The Compensation Fund is in a state of chaos and needs to be placed under administration by the Department of Labour. I will write to the Labour Minister, Mildred Oliphant, and the Director-General of the Labour Department, Nkosinathi Nhlekoto, to request a joint meeting to discuss this option as a possible solution.
This week the Portfolio Committee on Labour received a comprehensive briefing on the state of the Compensation Fund by Mr Nhlekoto. The bottom line is that the Compensation Fund is no longer able to function properly. It has received four qualified audits in a row, and Mr Nhlekoto reported that it is likely to receive another one for 2012/2013.
The result is that the fund has failed to pay more than 120 000 medical invoices, even as it sits on a R14 billion surplus. Medical practitioners are threatening to go to the Public Protector over this.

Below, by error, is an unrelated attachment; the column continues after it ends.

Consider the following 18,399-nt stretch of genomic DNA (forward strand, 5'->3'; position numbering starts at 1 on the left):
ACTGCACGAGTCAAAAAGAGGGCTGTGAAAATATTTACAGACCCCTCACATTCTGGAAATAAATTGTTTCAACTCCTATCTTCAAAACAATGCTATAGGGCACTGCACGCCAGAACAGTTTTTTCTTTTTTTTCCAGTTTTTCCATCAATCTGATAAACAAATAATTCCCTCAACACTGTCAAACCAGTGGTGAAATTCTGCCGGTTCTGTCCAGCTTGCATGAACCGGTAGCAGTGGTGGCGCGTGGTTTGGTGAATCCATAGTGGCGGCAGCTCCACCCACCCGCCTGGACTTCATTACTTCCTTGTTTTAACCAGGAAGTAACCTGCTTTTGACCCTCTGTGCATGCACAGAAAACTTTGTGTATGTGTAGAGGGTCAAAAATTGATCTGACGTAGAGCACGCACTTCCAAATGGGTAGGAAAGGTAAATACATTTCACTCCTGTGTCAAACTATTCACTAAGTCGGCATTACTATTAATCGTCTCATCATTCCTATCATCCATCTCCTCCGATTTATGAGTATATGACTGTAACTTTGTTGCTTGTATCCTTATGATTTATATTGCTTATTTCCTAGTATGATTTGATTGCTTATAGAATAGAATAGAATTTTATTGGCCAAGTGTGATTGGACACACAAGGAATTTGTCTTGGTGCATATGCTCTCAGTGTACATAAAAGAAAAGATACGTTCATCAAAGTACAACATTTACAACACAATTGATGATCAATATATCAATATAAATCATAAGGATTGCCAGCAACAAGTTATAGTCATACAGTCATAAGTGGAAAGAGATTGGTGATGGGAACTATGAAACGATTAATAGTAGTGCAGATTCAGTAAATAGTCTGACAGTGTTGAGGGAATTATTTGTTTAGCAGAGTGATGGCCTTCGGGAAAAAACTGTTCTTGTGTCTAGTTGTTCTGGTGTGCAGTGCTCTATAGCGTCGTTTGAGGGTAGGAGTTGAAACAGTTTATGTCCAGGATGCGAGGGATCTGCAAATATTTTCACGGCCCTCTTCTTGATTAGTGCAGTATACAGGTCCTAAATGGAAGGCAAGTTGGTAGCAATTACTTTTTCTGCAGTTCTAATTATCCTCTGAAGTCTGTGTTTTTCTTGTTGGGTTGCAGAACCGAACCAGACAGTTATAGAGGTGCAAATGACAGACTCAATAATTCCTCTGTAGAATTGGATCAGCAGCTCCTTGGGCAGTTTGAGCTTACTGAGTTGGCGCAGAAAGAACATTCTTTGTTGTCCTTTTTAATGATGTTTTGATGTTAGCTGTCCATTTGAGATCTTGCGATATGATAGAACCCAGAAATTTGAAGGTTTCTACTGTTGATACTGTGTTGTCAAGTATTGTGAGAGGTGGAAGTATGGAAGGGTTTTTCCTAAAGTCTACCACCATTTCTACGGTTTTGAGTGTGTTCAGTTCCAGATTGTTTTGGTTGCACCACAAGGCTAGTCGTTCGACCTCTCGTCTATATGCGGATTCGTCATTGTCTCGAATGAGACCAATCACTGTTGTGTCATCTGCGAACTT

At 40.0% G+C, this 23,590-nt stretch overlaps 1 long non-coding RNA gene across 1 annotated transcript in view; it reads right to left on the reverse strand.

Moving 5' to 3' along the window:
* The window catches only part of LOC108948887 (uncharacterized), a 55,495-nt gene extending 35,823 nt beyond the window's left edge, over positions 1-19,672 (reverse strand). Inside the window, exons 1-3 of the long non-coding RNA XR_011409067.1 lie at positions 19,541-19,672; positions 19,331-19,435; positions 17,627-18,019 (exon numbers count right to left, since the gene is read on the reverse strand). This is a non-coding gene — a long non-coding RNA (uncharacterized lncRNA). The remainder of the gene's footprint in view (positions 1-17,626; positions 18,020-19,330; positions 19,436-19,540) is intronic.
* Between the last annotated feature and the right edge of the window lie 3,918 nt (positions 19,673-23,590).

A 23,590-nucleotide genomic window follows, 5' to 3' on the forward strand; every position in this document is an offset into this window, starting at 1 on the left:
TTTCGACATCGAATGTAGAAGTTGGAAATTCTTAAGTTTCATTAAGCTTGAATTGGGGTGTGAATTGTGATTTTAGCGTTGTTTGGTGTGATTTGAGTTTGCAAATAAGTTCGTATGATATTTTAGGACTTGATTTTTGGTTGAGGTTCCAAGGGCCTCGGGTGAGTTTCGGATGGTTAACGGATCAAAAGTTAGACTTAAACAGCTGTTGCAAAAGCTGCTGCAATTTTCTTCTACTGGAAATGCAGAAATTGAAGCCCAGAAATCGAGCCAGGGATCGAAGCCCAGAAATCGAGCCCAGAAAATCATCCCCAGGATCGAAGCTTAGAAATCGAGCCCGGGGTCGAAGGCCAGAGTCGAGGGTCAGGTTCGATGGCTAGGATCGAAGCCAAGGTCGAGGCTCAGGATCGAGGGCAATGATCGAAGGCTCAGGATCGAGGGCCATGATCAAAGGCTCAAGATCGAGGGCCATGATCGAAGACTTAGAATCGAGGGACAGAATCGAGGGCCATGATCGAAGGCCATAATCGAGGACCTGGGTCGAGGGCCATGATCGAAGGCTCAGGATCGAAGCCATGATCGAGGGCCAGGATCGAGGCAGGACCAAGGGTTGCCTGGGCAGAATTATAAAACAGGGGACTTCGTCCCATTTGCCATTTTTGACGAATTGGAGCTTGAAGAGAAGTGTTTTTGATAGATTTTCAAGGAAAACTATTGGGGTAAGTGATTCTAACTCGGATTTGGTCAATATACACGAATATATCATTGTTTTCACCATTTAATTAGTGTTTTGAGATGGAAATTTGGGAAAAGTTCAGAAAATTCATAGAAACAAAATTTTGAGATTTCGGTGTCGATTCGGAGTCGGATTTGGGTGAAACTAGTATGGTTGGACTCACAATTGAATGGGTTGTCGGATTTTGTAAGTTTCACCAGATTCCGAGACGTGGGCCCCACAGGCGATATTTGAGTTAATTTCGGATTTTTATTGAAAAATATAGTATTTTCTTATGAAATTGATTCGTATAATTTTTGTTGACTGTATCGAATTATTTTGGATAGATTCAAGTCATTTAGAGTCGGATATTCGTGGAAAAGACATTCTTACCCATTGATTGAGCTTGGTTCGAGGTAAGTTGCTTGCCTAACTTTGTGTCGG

The Labour Department has already launched a forensic investigation into the Fund's failure to pay medical practitioners. But given the Labour Department's own inefficiencies, we are not convinced that the solution to the Compensation Fund's woes will come from within the department.
According to Mr Nhlekoto, the primary reason for the payment backlog relates to the Compensation Fund's inability to effectively implement a computerised payment system. The situation is currently so problematic that the Fund cannot reconcile its revenue and debtors. But the Labour Department itself has experienced similar problems with computerisation and financial administration.
I will therefore request that a Treasury task team be set up to administer a clean-up of the Compensation Fund. This Fund simply has to work: Sick and injured workers deserve to be covered as the law requires, service providers have to be paid on time and the money needs to be accounted for. Treasury has experience in cleaning up other government departments in Limpopo.
A similar intervention at the Compensation Fund is now necessary.
We have to act now to safeguard continued effectiveness of the Fund; and to protect workers' basic rights to compensation when injured at work.
Sejamothopo Motau, Shadow Minister of Labour